Neuroscientist and best sellingauthorSam Harris has openly criticized the term Islamophobia in an article stating:
There is no such thing as Islamophobia. Bigotry and racism exist, of course—and they are evils that all well-intentioned people must oppose. And prejudice against Muslims or Arabs, purely because of the accident of their birth, is despicable. But like all religions, Islam is a system of ideas and practices. And it is not a form of bigotry or racism to observe that the specific tenets of the faith pose a special threat to civil society. Nor is it a sign of intolerance to notice when people are simply not being honest about what they and their co-religionists believe.
Responses to criticism
Edward Said, in his essay Islam Through Western Eyes, stated that the general basis of Orientalist thought forms a study structure in which Islam is placed in an inferior position as an object of study. He claims the existence of a very considerable bias in Orientalist writings as a consequence of the scholars’ cultural make-up. He claims Islam has been looked at with a particular hostility and fear due to many obvious religious, psychological and political reasons, all deriving from a sense“that so far as the West is concerned, Islam represents not only a formidable competitor but also a late-coming challenge to Christianity.”
Karen Armstrong, tracing what she believes to be the West’s long history of hostility toward Islam, finds in Muhammad’s teachings a theology of peace and tolerance. Armstrong holds that the “holy war” urged by the Qur’an alludes to each Muslim’s duty to fight for a just, decent society.
William Montgomery Watt who in his book Muhammad:Prophet and Statesman addresses this issue. He claims that “Of all the world’s great men none has been so much maligned as Muhammad [pnuh].” Watt argues on a basis of moral relativism that Muhammad should be judged by the standards of his own time and country rather than “by those of the most enlightened opinion in the West today.”
Cathy Young of Reason Magazine claimed that the growing trend of anti-Islamic and anti-Muslim sentiment stemmed from an atmosphere where such criticism is popular. While stating that the terms “Islamophobia” and “anti-Muslim bigotry” are often used in response to legitimate criticism of fundamentalist Islam and problems within Muslim culture, she claimed “the real thing does exist, and it frequently takes the cover of anti-jihadism.”
Deepa Kumar, the author of Outside the Box: Corporate Media, Globalization, and the UPS Strike, in her article titled ‘Fighting Islamophobia: A Response to Critics’ says “The history of Islam is no more violent than the history of any of the other major religions of the world. Perhaps my critics haven’t heard of the Crusades — the religious wars fought by European Christians from the 11th to the 13th centuries”referring to the brutality of the crusades and then contrasting them to forbidding of acts of vengeance and violence by the Sultan of EgyptSaladin, after he successfully retook Jerusalem from the Crusaders. Speaking on the Danish Muhammad cartoon controversy (which resulted in more than 100 deaths, all together), she says “The Danish cartoon —- is nothing if not the visual depiction of the racist diatribe that Islam is inherently violent. To those who can’t understand why this argument is racist, let me be clear: when you take the actions of a few people and generalize it to an entire group — all Muslims, all Arabs — that’s racism. When a whole group of people are discriminated against and demonized because of their religion or regional origin, that’s racism.” And “…Arabs and Muslims are being scapegoated and demonized to justify a war that is ruining the lives of millions.”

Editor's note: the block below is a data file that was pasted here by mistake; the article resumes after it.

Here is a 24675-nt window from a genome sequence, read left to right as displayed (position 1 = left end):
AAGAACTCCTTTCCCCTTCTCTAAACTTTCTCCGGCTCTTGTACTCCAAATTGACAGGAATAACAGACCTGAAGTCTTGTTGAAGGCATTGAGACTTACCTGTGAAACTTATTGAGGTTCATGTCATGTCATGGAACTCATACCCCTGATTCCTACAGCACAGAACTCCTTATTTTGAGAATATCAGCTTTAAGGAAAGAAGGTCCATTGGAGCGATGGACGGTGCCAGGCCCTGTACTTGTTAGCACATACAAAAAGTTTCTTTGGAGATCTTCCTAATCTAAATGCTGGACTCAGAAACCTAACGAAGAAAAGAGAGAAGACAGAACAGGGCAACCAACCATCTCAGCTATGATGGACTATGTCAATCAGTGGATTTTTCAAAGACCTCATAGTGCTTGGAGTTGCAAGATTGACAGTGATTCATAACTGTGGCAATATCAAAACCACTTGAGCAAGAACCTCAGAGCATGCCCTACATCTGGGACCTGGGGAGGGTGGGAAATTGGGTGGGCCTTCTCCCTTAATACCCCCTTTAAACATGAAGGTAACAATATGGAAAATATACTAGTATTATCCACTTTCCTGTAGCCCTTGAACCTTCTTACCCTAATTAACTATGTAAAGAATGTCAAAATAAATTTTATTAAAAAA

Edward Said, in his essay Islam Through Western Eyes, stated that the general basis of Orientalistthought forms a study structure in which Islam is placed in an inferior position as an object of study. He claims the existence of a very considerable bias in Orientalist writings as a consequence of the scholars’ cultural make-up. He claims Islam has been looked at with a particular hostility and fear due to many obvious religious, psychological and political reasons, all deriving from a sense “that so far as the West is concerned, Islam represents not only a formidable competitor but also a late-coming challenge to Christianity.”
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Impact of Media and Social Media on Islam and Muslims
Do you remember what your life was like ten years ago? How you communicated with people? How you received your news? Shared information? In this past decade our lives have been forever transformed and the power of media, specifically social media, has significantly impacted the world around us.
In the last few months we have seen more than ever just how important social media is, as we watched three of the most powerful dictatorial regimes of the Arab and African world being toppled, organized and facilitated in no small part via social networking sites such as YouTube, Twitter, and Facebook.
Even as those revolutions are changing the Middle-East region, it seems a transformation is also taking place within the Muslim community. “Social networks and media have definitely changed the spread of Islam and the perception of Muslims in the minds of many,” said author and professor at DeVry University, Suzy Ismail in an email interview. “The impact of Facebook and Twitter in changing entire nations can be seen in the uprisings of the Arab Spring that were largely dependent on social media as a means of communicating and fueling the passions of the people who overthrew their countries’ dictators. The same can be said of Islam’s relation to social media.”
Social media presents a huge opportunity for us to reach out to people who may not know about Islam or Muslims. Thousands of Americans have never met a Muslim but they have access to us through social media
Muslims Under the Media Microscope